2. A focus on building professional learning communities.
    Another common theme I saw in the three schools was the intense focus on professional development and support for teachers. The ETO customizes professional development for its teachers based on school and student needs. Both the leadership and the teachers themselves are using the teacher evaluation system to hone in on areas for improvement, then providing direct support to teachers. This support is constant throughout the year, as Assistant Superintendent Vitti conducts classroom walkthroughs with principals on a regular basis.

    Teachers do lesson studies, where they work together to plan, then teach, then watch others teach, then provide feedback to each other. This way, each teacher continues to learn from one another. Professional collaboration time is built into the school day.  At Miami Southridge, a plan is underway to improve teacher attendance. All of this work underscores a philosophy that I strongly believe in: teaching is a craft, and excellence requires hard work, discipline, and constant learning.

  3. Intensive support to ensure students graduate from high school.
    All three schools offered extensive programs to make sure that every single student was on track to graduate from high school. Incoming freshmen are required to take a “freshman experience” course, where they are matched with adults, or “trust counselors,” who support their transition into high school and develop comprehensive plans to ensure that they have enough credits to graduate.

    Schools also offer Saturday programs and credit recovery programs to help students who are currently behind. Miami Edison, for example, had a simple fix to increase the number of students taking credit recovery courses. Realizing that students couldn’t get to the adult school for these courses due to transportation issues, the school staff moved the adult school instructors right to Miami Edison’s campus – a simple solution with great benefits to their students.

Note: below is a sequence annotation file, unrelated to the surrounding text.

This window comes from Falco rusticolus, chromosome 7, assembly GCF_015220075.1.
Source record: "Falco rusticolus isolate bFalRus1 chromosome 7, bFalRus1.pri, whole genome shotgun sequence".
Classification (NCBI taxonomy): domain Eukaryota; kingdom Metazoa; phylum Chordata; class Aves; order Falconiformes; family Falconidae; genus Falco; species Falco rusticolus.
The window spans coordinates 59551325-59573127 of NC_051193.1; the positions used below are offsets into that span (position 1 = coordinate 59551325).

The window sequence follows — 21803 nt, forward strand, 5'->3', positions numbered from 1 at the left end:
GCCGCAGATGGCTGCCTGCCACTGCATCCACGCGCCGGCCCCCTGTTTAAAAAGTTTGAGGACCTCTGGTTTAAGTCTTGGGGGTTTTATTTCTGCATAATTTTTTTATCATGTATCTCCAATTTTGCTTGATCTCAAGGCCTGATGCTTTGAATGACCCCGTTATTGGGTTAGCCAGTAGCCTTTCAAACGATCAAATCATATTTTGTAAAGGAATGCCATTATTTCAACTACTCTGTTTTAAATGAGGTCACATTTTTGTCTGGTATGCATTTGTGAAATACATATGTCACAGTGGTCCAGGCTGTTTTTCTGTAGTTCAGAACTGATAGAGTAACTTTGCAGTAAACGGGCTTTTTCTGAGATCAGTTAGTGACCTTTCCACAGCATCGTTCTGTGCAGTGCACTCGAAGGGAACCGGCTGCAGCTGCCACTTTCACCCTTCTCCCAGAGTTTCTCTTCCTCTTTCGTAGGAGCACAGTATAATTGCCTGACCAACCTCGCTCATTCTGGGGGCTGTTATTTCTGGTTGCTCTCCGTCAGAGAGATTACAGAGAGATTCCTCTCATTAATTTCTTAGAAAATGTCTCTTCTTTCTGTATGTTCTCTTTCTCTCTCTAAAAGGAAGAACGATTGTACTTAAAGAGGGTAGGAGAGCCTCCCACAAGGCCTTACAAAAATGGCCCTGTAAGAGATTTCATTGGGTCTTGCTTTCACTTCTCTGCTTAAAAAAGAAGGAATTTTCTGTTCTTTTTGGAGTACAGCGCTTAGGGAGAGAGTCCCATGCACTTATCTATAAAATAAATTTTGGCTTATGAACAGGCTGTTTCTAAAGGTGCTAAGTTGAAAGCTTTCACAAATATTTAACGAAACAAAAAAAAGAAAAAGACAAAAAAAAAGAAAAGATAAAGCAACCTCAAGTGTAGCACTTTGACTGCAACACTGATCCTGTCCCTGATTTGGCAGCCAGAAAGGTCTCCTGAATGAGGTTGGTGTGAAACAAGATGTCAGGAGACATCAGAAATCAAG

The schools are obviously in the early stages of their transformation efforts, but I was so encouraged to see the progress they were making, and impressed with the initial improvement made by all the schools.  This is not to say that these schools don’t have a long way to go – they still face many challenges, including their need for improvement in reading. But as indicated by the movement in their leading indicators, these schools are on the right track.

I was also impressed by the Miami-Dade district’s approach to school turnarounds. For the leaders of the ETO, it’s not about “checking the box” to make sure that the different SIG models are being implemented. Instead, the district and school leaders have created a plan that incorporates the SIG models within broader reform efforts centered on improving teaching and learning. I look forward to keeping in touch with Superintendent Carvalho, Assistant Superintendent Vitti, and the various school leaders to learn more about their schools’ progress and success stories, and sharing them with the wider community of educators around the country.